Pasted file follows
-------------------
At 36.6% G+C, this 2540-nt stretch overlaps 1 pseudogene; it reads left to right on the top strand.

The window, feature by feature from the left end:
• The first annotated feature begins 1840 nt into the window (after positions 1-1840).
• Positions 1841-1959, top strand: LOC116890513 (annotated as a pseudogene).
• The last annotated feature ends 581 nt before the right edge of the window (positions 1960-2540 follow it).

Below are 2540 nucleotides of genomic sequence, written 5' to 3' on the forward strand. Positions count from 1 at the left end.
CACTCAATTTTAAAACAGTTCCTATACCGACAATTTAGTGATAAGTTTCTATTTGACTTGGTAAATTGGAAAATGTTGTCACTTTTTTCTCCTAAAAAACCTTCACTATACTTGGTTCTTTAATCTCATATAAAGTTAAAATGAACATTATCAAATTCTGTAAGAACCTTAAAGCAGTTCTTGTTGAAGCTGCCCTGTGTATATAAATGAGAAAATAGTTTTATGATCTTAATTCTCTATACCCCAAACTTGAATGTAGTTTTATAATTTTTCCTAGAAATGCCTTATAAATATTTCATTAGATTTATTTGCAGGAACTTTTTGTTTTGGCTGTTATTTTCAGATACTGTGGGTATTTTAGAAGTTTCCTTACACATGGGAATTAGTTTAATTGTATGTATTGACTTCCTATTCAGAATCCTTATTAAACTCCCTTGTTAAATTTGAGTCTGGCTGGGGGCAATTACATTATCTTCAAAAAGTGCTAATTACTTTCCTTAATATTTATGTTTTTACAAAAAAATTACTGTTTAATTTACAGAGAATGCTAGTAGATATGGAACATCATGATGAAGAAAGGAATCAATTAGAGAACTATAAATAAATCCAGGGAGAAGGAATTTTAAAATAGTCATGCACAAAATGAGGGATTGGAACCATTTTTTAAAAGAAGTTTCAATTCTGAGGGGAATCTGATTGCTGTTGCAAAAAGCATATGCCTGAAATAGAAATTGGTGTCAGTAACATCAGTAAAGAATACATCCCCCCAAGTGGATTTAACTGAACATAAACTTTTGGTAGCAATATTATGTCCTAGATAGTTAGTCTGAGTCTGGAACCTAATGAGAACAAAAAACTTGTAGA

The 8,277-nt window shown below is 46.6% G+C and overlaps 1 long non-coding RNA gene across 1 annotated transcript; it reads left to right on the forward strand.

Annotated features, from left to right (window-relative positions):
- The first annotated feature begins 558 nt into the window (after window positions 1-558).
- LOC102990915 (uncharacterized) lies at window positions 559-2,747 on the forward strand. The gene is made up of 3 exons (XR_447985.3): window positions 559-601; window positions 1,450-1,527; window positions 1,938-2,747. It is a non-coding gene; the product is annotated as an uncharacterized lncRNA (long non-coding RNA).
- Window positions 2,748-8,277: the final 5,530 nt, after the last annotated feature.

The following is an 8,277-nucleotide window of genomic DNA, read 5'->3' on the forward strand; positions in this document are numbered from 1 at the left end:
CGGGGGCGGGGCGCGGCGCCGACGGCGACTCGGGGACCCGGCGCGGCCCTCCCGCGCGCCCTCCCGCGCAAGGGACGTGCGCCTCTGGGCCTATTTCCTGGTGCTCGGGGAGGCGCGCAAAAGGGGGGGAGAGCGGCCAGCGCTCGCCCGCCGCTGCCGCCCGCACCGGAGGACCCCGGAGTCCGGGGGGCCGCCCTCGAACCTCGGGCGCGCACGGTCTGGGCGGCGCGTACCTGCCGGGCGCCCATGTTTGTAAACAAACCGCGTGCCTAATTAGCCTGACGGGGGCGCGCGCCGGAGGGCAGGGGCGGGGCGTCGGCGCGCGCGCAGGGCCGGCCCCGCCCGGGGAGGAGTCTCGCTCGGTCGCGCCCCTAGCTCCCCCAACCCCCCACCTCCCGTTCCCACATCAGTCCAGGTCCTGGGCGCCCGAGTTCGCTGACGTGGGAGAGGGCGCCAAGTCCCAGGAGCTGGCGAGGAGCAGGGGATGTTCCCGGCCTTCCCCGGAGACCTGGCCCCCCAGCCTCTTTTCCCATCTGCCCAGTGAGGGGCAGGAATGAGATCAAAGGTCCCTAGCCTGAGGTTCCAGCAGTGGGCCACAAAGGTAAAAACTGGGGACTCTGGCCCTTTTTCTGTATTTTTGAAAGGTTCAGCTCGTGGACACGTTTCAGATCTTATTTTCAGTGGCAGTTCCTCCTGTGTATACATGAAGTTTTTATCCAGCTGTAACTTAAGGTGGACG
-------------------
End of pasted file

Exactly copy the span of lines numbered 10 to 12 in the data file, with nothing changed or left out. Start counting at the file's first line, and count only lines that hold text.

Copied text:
- The first annotated feature begins 558 nt into the window (after window positions 1-558).
- LOC102990915 (uncharacterized) lies at window positions 559-2,747 on the forward strand. The gene is made up of 3 exons (XR_447985.3): window positions 559-601; window positions 1,450-1,527; window positions 1,938-2,747. It is a non-coding gene; the product is annotated as an uncharacterized lncRNA (long non-coding RNA).
- Window positions 2,748-8,277: the final 5,530 nt, after the last annotated feature.